Time to make the doughnuts! If you are looking for authentic, old-fashioned, glazed doughnuts and you have the time, this one will please everyone in your family. The addition of vanilla bean in the batter makes them extra-special."Pure yeasty goodness! This excellent recipe does take some time, but was worth it. For successful results, be sure to use a deep-fry thermometer to ensure that the oil is at the proper temperature: too low and the doughnuts will absorb oil, turning leaden and soggy; too high and the doughnuts will burn before the insides are cooked through. I glazed half the doughnuts and dipped the other half in cinnamon sugar; a mixture of 1/2 cup sugar, 1 teaspoon salt and 1-1/4 teaspoons cinnamon. Both versions were utterly delicious." - sgrishka
Yield: 18 Ready in 45 minutes
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Raised Doughnuts Preparation
Place the yeast in the bowl of an electric mixer. In a small saucepan over medium heat, heat the milk until warm to the touch. Pour the milk over the yeast to soften, 1 to 2 minutes. Stir to combine. Add 2-3/4 cups of the flour to the milk mixture, without stirring. Cover the bowl tightly with plastic wrap and set aside in a warm place until the surface of the flour cracks, about 30 to 40 minutes.
In a large mixing bowl, whisk together the egg yolks, sugar and salt. Whisk in 1/4 cup of the flour and set aside.
In a small saucepan over medium heat, melt the butter. Using a small paring knife, split the vanilla bean lengthwise. With the back of the knife, scrape out the pulp and seeds and add the scrapings from the vanilla bean and the pod to the butter. Swirl the pan to ensure the butter cooks evenly and doesn't burn. It will bubble somewhat vigorously as it browns. Continue cooking 3 to 5 more minutes, until the bubbles subside and the liquid is dark brown with a nutty, toasty aroma. Remove the vanilla bean. Pour the butter and dark flecks over the egg mixture, whisking to combine. Stir in the vanilla extract.
Add the browned-butter mixture to the yeast mixture. Using the paddle attachment, mix on low for about 1 minute. Add the remaining 2 tablespoons of the flour and mix to combine. Turn the mixer up to medium-high for 1 more minute. (The dough will be very sticky.) Remove the dough from the bowl onto a floured work surface and gather it into a ball. Clean the mixing bowl and lightly coat it with vegetable oil. Place the dough in the oiled bowl, cover, and allow to rise for 1-1/2 to 2 hours, until doubled in size.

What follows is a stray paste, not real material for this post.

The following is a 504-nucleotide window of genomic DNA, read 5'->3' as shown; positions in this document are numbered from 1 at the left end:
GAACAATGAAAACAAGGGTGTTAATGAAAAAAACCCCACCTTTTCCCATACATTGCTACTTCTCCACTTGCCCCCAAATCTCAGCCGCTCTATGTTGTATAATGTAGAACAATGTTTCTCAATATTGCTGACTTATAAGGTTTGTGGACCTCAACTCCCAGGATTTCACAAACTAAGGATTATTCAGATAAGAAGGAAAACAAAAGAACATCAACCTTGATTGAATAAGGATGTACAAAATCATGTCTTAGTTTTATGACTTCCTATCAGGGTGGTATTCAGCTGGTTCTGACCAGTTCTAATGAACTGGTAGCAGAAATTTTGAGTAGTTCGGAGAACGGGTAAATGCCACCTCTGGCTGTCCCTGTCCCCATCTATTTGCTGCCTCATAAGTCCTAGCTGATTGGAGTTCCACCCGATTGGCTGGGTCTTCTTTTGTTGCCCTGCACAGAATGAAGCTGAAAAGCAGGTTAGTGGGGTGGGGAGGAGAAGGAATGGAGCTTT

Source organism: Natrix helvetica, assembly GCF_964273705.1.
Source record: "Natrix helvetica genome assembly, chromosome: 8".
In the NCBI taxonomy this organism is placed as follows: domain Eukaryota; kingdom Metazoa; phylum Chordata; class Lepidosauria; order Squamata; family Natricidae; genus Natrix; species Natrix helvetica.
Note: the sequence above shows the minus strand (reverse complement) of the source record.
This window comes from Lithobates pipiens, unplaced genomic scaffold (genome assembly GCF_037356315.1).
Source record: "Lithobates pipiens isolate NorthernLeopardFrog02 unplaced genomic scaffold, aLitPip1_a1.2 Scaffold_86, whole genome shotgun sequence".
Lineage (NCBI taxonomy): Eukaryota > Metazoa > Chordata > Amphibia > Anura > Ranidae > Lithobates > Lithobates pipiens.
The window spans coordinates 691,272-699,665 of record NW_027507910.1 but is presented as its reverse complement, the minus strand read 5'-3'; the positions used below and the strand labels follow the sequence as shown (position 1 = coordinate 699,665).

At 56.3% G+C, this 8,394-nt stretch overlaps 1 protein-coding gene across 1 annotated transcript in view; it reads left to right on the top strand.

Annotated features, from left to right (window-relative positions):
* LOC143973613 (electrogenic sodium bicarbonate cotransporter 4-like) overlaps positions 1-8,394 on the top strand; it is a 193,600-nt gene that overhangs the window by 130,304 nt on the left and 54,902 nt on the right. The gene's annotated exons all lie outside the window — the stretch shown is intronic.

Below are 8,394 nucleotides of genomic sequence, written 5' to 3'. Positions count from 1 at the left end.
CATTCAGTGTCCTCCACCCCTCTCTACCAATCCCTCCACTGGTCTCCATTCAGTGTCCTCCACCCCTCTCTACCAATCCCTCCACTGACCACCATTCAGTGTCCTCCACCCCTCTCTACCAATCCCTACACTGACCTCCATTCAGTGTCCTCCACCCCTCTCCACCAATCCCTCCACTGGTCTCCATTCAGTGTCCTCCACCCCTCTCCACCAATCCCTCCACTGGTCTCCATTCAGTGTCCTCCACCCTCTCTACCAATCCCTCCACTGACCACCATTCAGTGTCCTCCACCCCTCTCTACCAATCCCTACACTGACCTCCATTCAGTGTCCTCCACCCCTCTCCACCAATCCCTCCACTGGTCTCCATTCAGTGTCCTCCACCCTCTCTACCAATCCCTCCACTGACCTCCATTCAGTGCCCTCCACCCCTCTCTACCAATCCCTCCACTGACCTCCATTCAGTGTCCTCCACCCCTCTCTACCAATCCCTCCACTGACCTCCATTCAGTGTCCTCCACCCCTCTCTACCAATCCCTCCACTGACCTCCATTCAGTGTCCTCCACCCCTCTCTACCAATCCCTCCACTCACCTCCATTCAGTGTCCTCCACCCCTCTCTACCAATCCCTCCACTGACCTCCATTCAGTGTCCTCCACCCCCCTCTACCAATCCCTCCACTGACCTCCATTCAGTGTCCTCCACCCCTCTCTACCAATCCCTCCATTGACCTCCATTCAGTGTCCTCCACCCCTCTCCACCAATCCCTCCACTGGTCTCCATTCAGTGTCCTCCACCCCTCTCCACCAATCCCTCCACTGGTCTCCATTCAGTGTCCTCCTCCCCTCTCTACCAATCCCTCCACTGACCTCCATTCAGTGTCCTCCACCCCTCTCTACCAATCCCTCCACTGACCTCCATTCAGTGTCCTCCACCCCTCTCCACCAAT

Turn the dough out onto a lightly floured surface, tuck under the edges to deflate and return the dough back to the oiled bowl. Cover bowl and allow the dough to rise until doubled in size, about 30 minutes.
Heat the oil to 375 degrees (F).
Turn the dough out onto a lightly floured surface and gently roll or pat the dough into a rectangle about 1/2-inch thick, flouring the surface of the dough as necessary. Dip the cutter in flour and, cutting as closely together as possible, cut the doughnuts and holes. Place them on a floured surface. Gather the scraps of dough together, gently roll or pat into 1/2-inch thickness, and cut out the remaining doughnuts.
Fry the doughnuts by gently dropping them in the oil. Don't crowd them. Fry for 1 to 2 minutes on each side, until lightly browned and thoroughly cooked. Remove and drain on paper towels. Glaze after cooling for several minutes.
Makes 18 doughnuts and holes.
1/2 cup plus 2 Tbsp powdered sugar, sifted
1/4 cup heavy cream
1/2 tsp pure vanilla extract
1/8 tsp kosher salt
In a small stainless steel bowl set over a pot of gently simmering water, combine the powdered sugar, cream, vanilla extract and salt. Heat until just warm, stirring frequently. The glaze should be thin and translucent; if necessary, thin it down with more cream.
Makes 1/2 cup.
(Recipe from: "Nancy Silverton's Pastries from the La Brea Bakery")
This recipe worked out really well. The only change I would make in the future when making these again is to double the amount of glaze the recipe calls for, as I barely had enough to glaze all of the doughnuts. I fried the doughnuts in peanut oil (recommended by me, but not specified in the recipe itself). Make sure your oil stays at 375 degrees, it is very important to the final result that the oil temperature remains stable at 375 degrees, and it will cool if you crowd the fryer, so make sure you fry only a couple at a time, depending on the size of your pan or fryer. (I used an electric fryer and would recommend it for keeping the temperature steady.) The size of doughnut cutter was not specified in the recipe: I used a 2 3/4-inch cutter with good results.
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